Note: This isn’t an exhaustive list and doesn’t include sequels, or it'd be unwieldy. Still, that's over 40 (forty!) lead roles, well before Hunger Games put arrow to bow.

Gina Carano, Haywire, 2011

Viola Davis (or someone at Variety) ought to have told Lawrence that it was all right to talk about how pioneering action roles were for her, but not about how pioneering she's been for everyone else. Someone (who knew there were warrior queens before Davis and warrior princesses before Lawrence) should have intervened to tell Davis that a generation of boys have grown up identifying quite nicely with women as action leads. So, screenwriters, producers and directors kept putting women at the center of the action screen, for decades.

Angelina Jolie, Salt, 2010

Audiences, for their part, prefer tall (ish) good-looking action leads; if they're sexy, even better. So, casting directors shy away from shorter, chubbier actors, and don't hesitate to tell actors who think they fit the bill, to trim tummies, bulk up biceps before cameras roll.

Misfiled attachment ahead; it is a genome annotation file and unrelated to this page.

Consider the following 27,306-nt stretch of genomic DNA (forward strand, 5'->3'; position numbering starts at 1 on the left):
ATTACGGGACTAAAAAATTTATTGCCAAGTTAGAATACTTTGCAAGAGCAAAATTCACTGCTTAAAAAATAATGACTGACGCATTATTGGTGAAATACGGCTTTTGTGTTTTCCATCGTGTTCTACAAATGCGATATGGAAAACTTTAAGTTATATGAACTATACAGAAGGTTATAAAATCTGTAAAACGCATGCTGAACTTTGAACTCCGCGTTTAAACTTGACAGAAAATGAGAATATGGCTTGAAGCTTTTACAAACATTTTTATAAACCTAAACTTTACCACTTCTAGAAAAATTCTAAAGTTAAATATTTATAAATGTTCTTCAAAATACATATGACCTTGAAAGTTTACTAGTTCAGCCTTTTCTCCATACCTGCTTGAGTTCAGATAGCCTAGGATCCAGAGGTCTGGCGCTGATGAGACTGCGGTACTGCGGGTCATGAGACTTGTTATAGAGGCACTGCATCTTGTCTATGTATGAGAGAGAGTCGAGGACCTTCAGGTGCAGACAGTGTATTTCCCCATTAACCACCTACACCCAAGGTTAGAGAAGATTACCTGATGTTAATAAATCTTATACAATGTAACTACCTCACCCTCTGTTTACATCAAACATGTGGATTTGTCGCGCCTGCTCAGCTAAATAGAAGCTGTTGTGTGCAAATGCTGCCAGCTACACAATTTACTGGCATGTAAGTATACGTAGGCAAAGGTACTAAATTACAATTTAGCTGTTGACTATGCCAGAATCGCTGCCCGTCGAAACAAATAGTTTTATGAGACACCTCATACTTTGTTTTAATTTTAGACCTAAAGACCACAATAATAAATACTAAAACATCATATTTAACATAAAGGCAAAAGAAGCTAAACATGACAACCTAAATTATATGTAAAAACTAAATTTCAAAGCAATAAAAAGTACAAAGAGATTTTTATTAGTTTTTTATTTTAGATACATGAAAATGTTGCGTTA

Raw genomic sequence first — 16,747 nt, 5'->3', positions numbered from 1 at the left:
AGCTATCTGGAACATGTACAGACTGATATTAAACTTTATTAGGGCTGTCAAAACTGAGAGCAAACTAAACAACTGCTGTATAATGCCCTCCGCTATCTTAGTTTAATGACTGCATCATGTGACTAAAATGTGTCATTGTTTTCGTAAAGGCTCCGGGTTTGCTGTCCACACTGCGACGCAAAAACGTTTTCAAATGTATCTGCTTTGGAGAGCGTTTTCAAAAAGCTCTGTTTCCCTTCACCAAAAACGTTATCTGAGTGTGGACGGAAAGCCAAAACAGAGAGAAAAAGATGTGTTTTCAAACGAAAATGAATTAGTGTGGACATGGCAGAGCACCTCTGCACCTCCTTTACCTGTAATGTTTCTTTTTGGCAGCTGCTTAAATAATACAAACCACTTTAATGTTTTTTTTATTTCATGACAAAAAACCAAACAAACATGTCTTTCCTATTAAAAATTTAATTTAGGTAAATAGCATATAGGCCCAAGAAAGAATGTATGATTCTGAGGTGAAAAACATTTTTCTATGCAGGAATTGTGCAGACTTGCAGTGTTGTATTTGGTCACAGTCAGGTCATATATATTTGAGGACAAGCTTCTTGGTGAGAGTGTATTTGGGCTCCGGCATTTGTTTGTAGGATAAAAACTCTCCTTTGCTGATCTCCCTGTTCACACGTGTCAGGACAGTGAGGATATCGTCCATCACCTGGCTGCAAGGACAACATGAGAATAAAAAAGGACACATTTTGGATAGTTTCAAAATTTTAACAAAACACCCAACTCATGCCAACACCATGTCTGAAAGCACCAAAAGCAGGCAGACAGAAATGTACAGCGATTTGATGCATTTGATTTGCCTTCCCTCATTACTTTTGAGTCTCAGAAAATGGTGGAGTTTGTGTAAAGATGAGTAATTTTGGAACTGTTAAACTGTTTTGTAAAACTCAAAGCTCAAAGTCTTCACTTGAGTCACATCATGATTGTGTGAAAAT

Charlize Theron, Æon Flux, 2005

Demands on "screen" physicality are made of almost every action lead, some implicit, others explicit. For heaven's sake, even Christopher Reeve was told to get in shape before his role as Superman. Should he have put his foot down and stomped out? Surely, less endowed folk must expect such orders as a matter of routine?!

Anne Parillaud, Nikita, 1990

There's an element to the flow and drama of action that audiences find sexy. The incredible Hulk in full flow is surely more captivating than Professor Charles Xavier, even if they're both making quick work of the local villain? You want to see the exercise of power, of force, of speed, of agility as part of the action. That's artistic, cinematic; nothing to do with the UN Charter on Equality.

Bridget Fonda, Point of No Return, 1993

Producers and directors don't overthink things when they've got a tall, muscled actor; they'll have him lose his shirt in the first minute and his vest if possible in the first hour. When they've got a pretty woman, they'll get their cameras to flatter more, not less, even if she keeps her clothes on. Of course many filmmakers go overboard, needlessly hyper-sexualizing, but for the most part they're doing what they do anyway in typical action flicks.